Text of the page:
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U.S. Federal Government to Move Offshore
February 3, 2047
NASSAU--In a bid to cut costs and enhance security the House of Representatives voted Tuesday to approve a Senate bill relocating both Congressional bodies to an unnamed offshore banking and tax haven. "The move is sure to result in immediate cost savings to the American people," notes Senator Janet Rent (D-Calif). "By moving to a tax haven we can cut payroll costs dramatically because we can reduce salaries without reducing take-home pay."
Following in the footsteps of the Supreme Court's relocation to Nassau, the Bahamas, the plan calls for Congress to take advantage of offshore banking and corporate secrecy laws to enhance security for top government decision-makers. "Just the way the Court set up blind trusts for each of the justices to protect their identities, we'll do the same for congresspeople and key staffers," explains Senator Rent. "My seat will technically be held by the 'First California Senatorial Seat Trust, IBC' and, during my term, I'll act through the Trust's registered agent as an anonymous, controlling shareholder. If nobody knows who we are nobody can threaten us."
The plan further calls for establishment of a special, standing committee within the Federal Election Commission to oversee the administration of blind trusts representing candidates for major offices. "The Commission supports this initiative as a way to disincentivize smear campaigning," notes FEC General Counsel Renee Majeur. "When your opponent is the Democratic Candidate for the Fifth District Trust you've got no real way to engage in negative campaigning. All you can talk about are the issues."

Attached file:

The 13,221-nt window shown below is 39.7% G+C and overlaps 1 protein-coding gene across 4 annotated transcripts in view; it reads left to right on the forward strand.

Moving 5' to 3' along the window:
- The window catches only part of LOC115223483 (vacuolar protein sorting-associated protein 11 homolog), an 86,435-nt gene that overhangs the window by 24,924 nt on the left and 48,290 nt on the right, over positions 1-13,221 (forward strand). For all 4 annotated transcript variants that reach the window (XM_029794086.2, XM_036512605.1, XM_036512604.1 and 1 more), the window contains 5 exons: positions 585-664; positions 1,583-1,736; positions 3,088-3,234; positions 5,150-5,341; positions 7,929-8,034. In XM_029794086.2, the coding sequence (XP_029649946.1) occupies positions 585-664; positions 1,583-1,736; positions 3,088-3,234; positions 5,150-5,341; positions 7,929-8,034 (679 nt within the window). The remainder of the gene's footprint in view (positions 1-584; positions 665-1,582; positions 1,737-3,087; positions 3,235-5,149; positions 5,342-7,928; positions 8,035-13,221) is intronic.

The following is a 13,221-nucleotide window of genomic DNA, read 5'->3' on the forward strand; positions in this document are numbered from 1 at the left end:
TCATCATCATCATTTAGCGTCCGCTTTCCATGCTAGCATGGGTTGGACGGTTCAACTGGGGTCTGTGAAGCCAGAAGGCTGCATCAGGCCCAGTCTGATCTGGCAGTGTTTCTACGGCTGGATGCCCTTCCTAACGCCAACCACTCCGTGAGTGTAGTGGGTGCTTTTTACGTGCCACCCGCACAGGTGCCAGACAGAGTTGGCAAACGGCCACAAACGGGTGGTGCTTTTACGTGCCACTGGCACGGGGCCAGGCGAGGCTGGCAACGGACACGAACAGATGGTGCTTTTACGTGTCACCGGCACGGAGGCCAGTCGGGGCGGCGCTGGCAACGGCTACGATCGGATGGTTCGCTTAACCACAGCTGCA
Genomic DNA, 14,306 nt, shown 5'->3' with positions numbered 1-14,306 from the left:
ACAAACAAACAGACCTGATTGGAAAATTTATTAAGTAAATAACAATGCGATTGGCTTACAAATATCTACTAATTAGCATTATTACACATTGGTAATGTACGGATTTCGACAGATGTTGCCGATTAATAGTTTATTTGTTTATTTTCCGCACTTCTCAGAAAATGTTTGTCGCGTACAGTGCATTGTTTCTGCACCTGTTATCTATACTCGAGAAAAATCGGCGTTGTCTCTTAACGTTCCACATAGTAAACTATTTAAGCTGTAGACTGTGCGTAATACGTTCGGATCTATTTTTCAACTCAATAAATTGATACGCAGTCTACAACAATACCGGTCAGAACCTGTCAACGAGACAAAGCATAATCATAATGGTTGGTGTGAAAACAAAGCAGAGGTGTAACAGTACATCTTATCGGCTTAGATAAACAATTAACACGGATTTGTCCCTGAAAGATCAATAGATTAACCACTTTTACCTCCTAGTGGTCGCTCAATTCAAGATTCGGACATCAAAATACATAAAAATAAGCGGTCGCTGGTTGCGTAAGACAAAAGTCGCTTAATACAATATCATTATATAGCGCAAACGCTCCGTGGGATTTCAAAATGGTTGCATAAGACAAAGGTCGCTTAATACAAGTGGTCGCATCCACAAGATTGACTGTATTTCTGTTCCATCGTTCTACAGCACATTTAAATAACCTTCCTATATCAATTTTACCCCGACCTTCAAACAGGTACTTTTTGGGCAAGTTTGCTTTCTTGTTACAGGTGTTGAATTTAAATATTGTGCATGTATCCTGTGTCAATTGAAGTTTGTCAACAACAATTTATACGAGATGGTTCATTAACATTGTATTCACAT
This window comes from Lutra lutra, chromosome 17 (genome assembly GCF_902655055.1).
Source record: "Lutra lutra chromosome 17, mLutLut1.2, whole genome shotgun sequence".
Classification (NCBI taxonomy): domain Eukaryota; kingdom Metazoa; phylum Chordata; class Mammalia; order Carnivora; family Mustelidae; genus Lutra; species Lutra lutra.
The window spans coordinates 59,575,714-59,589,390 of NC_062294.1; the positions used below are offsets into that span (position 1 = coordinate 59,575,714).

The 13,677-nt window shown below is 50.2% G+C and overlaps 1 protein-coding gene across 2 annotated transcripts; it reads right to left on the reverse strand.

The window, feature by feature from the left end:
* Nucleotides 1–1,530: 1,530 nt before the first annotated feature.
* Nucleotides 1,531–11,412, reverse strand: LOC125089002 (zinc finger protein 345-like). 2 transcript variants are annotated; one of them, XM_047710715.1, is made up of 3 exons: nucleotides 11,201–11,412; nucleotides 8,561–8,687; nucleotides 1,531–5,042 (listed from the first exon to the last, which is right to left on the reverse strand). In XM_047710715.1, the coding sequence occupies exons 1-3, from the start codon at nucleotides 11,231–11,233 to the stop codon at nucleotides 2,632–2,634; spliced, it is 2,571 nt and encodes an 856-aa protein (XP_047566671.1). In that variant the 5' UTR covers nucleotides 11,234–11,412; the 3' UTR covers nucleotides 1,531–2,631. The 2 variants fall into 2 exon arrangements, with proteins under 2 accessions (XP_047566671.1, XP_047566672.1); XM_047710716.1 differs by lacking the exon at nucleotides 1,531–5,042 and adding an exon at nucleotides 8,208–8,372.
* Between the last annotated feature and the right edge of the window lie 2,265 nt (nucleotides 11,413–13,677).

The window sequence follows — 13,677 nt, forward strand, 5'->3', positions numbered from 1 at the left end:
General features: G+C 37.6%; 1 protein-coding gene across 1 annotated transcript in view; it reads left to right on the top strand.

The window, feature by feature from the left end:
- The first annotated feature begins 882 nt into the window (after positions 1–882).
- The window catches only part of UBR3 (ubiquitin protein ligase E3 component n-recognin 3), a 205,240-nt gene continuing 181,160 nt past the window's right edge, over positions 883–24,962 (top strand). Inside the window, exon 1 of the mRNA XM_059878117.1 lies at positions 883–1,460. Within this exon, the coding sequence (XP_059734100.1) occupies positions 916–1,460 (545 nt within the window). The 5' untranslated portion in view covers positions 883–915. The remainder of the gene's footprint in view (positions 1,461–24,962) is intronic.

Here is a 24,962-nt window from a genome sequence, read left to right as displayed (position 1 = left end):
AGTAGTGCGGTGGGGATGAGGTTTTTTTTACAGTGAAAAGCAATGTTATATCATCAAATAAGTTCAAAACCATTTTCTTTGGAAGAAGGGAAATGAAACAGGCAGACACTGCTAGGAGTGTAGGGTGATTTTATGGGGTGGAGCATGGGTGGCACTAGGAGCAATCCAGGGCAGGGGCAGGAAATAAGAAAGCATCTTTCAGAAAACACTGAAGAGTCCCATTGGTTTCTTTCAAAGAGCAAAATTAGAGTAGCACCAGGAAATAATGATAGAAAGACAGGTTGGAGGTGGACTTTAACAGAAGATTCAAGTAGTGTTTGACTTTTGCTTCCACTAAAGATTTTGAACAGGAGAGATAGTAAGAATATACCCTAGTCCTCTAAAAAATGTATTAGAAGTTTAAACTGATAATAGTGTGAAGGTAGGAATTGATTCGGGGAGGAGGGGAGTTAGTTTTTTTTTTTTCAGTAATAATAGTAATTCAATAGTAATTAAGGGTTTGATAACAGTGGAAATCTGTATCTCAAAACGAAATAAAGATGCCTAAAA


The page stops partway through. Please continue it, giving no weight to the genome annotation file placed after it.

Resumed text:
Operating offshore for the past four years, the Supreme Court reports few difficulties and has announced preliminary plans to begin moving Federal appellate courts offshore in the spring. "Being offshore has done wonders for our independence as judges," reports The Chief Justice Trust, IBC. "There were a few kinks at first, just working out the logistics of communication through the agents for the Trusts, but now we are truly free to offer neutral, disinterested rulings unaffected by improper political pressures."
Not to be outdone by the legislative and judicial branches, two executive agencies have indicated interest in moving operations offshore, including the Internal Revenue Service, which sees in the move a chance to engage tax-evaders on an equal footing. "They've been complaining for years about the use of offshore shells to hide and launder taxable revenues," notes Senator Rent. "Now [the IRS] will benefit from the same level of secrecy."
Critics of the offshore migration point reasonably to the threat it poses to public accountability. "Is there really such a thing as accountability when I don't know the real identity of my elected representative?" asks Democracy First spokesman Manuel Jig. "How will we even know that the same person controls an elected Trust for the whole term? This is the birth of a secret, faceless government, a government no longer of the people."
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